In response, RIDE proposed new Readiness-Based Graduation Requirements and an accompanying Action Plan. Parents, students, educators and other members of the public were given ample opportunity to weigh in over the next 18 months, in virtual and in-person meetings. The amended graduation requirements were the most commented set of regulations in K-12 education in Rhode Island and represented extensive input from the public, including comments from the formal public comment period and public conversations. View a summary of the regulations, public comment, and latest slideshow here.
On November 15, 2022, the Rhode Island Council on Elementary and Secondary Education approved updated Secondary Regulations that aim to reimagine high school and the statewide graduation requirements. The secondary regulations establish college and career-ready coursework as the default expectation for every child in Rhode Island regardless of where they live, their parent’s income, the language they speak at home, or their disability status.
The revised regulations have three priorities: prepare graduates to create their own future; increase engagement through real world relevant learning experiences; and change how we support our children and families.
“Through extensive community engagement, we have further refined the Secondary Regulations to reflect the voices of students, families, and educators of Rhode Island, and develop an action plan that will ensure successful implementation over the next five years,” said Commissioner Angélica Infante-Green. “RIDE is committed to supporting and inspiring our educators implementing the graduation requirements and providing them with the tools they need to succeed. Together, we will continue reimagining the high school experience and ensure all of our students have the opportunity to create their own future.”
3. Community activations and student engagement
Rhode Island leaders knew it would take broad and unwavering participation from community members across the state to make their bold vision a reality. In September 2021, XQ and RIDE hosted a community activation event at the WaterFire Festival to raise awareness, seek public input, celebrate educators, amplify student voice, and showcase high school transformation. Governor Dan McKee and Commissioner Infante-Green joined nearly 15,000 attendees. The experience invited the community to interact with student data and share ideas for spending new state and federal funding alongside live music, local art exhibits, and the Inside Out Photobooth Truck.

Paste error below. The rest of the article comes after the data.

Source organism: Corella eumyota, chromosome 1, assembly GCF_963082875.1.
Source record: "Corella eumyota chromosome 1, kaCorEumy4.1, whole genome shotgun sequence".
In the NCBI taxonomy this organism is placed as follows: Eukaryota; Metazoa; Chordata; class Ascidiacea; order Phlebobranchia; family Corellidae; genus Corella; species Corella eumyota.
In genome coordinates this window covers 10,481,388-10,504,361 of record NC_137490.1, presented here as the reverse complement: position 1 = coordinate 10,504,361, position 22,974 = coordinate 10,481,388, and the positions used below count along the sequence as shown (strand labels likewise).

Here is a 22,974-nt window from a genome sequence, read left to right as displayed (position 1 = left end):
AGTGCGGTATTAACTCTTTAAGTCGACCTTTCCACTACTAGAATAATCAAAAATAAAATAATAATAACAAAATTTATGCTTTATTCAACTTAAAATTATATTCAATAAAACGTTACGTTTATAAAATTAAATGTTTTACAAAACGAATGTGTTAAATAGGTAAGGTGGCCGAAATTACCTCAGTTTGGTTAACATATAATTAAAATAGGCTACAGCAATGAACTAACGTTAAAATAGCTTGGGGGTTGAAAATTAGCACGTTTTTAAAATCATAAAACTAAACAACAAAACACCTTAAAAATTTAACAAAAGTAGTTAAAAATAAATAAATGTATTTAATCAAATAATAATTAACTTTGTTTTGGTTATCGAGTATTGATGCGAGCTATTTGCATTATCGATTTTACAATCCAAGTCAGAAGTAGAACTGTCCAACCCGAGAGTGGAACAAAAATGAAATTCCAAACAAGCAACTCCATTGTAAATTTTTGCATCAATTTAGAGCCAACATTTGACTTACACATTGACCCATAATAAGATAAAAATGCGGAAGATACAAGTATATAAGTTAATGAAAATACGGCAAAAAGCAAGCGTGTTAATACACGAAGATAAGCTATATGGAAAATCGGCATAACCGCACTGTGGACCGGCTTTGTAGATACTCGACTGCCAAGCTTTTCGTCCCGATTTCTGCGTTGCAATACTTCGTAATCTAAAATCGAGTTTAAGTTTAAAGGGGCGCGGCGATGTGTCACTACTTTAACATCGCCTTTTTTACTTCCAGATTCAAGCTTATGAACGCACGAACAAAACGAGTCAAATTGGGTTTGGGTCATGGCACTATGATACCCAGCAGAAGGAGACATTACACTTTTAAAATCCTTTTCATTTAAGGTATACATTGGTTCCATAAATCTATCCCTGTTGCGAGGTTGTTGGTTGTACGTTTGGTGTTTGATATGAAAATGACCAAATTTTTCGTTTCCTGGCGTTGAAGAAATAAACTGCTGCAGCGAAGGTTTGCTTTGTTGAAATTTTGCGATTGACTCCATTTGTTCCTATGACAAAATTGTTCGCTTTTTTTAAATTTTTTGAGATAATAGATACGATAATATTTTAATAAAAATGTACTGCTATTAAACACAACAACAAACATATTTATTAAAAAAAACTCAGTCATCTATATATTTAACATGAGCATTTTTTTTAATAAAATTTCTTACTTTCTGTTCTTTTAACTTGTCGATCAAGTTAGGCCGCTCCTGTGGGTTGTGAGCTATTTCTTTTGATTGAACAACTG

Keeping the focus on student voice and empowerment, WaterFire also included a series of student roundtables. Students shared their current experiences in school and their thoughts on how high schools could make them feel more valued, empowered, and prepared. Check out this video highlight of our student roundtables.
The festival kicked off the XQ + For Freedoms Student Billboard Challenge. This challenge invited students ages 13-21 to articulate their hopes and dreams on a billboard design. For Freedoms and XQ designed and displayed the winning billboards across Rhode Island. Get inspired by the student gallery to see how America’s students imagine the future of education.
In 2022, XQ returned to the WaterFire festival in Providence. We partnered with RIDE to celebrate student success stories, teacher accomplishments, and community engagement.
XQ hosted the XQ+RI Teacher’s Lounge on the Washington Place Bridge to celebrate the tremendous work of Rhode Island’s educators. Teachers shared their insights and ideas about rethinking high school, and the community shared what “future-ready” means.